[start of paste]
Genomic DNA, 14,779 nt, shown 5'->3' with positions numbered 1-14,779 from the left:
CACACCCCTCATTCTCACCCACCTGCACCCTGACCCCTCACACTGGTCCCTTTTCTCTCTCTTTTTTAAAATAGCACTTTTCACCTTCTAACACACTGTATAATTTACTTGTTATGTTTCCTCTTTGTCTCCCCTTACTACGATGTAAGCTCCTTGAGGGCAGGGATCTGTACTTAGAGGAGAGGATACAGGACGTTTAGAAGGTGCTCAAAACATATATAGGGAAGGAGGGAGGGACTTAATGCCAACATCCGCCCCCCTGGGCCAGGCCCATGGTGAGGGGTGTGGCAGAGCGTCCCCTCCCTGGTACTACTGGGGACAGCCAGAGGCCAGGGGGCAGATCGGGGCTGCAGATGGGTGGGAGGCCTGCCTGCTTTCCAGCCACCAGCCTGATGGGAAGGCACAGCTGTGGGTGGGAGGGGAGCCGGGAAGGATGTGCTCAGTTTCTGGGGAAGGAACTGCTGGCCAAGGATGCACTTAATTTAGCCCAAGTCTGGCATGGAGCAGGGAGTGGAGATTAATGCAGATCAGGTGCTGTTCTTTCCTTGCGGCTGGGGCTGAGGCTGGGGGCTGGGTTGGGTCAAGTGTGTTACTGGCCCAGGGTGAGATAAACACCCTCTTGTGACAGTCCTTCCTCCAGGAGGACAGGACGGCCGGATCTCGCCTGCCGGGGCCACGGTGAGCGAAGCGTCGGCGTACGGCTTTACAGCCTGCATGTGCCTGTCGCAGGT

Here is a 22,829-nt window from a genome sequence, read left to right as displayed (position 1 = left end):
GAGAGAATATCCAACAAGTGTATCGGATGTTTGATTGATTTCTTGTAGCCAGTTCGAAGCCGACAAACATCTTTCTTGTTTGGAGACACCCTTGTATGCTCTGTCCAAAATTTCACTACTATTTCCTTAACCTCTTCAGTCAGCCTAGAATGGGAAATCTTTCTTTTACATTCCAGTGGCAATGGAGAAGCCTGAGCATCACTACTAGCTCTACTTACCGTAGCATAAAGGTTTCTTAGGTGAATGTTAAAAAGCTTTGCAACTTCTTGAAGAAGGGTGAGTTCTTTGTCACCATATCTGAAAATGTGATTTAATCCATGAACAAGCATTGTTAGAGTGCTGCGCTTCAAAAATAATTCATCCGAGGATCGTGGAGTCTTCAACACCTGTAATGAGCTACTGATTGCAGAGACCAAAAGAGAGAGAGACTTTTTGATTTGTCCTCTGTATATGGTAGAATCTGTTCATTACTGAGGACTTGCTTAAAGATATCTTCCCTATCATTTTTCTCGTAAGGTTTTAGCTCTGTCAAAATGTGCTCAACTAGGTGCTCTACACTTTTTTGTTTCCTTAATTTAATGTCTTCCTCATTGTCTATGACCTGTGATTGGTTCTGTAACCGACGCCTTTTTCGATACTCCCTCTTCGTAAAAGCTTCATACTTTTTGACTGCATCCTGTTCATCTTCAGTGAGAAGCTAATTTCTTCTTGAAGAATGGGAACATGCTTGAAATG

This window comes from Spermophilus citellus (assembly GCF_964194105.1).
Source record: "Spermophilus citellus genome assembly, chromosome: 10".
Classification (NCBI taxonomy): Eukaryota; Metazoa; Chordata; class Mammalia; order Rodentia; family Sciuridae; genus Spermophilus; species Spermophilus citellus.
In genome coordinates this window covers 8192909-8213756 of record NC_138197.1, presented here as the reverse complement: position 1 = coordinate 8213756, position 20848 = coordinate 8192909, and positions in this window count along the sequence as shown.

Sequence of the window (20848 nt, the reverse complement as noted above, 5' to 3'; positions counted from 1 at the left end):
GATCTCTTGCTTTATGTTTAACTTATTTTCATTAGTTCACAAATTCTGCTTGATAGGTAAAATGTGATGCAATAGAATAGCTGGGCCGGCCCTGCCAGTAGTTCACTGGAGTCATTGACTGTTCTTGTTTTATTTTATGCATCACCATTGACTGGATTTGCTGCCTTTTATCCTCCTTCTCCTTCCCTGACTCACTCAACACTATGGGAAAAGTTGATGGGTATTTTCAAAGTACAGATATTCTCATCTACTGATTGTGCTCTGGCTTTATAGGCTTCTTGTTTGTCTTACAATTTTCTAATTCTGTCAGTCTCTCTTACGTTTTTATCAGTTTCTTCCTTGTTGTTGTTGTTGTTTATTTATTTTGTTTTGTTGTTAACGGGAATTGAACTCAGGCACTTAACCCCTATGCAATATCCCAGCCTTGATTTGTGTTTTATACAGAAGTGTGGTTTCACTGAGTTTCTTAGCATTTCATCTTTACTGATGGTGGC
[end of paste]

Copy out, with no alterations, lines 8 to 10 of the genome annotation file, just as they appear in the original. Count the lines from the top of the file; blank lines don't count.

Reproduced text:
In genome coordinates this window covers 8192909-8213756 of record NC_138197.1, presented here as the reverse complement: position 1 = coordinate 8213756, position 20848 = coordinate 8192909, and positions in this window count along the sequence as shown.

Sequence of the window (20848 nt, the reverse complement as noted above, 5' to 3'; positions counted from 1 at the left end):
GATCTCTTGCTTTATGTTTAACTTATTTTCATTAGTTCACAAATTCTGCTTGATAGGTAAAATGTGATGCAATAGAATAGCTGGGCCGGCCCTGCCAGTAGTTCACTGGAGTCATTGACTGTTCTTGTTTTATTTTATGCATCACCATTGACTGGATTTGCTGCCTTTTATCCTCCTTCTCCTTCCCTGACTCACTCAACACTATGGGAAAAGTTGATGGGTATTTTCAAAGTACAGATATTCTCATCTACTGATTGTGCTCTGGCTTTATAGGCTTCTTGTTTGTCTTACAATTTTCTAATTCTGTCAGTCTCTCTTACGTTTTTATCAGTTTCTTCCTTGTTGTTGTTGTTGTTTATTTATTTTGTTTTGTTGTTAACGGGAATTGAACTCAGGCACTTAACCCCTATGCAATATCCCAGCCTTGATTTGTGTTTTATACAGAAGTGTGGTTTCACTGAGTTTCTTAGCATTTCATCTTTACTGATGGTGGC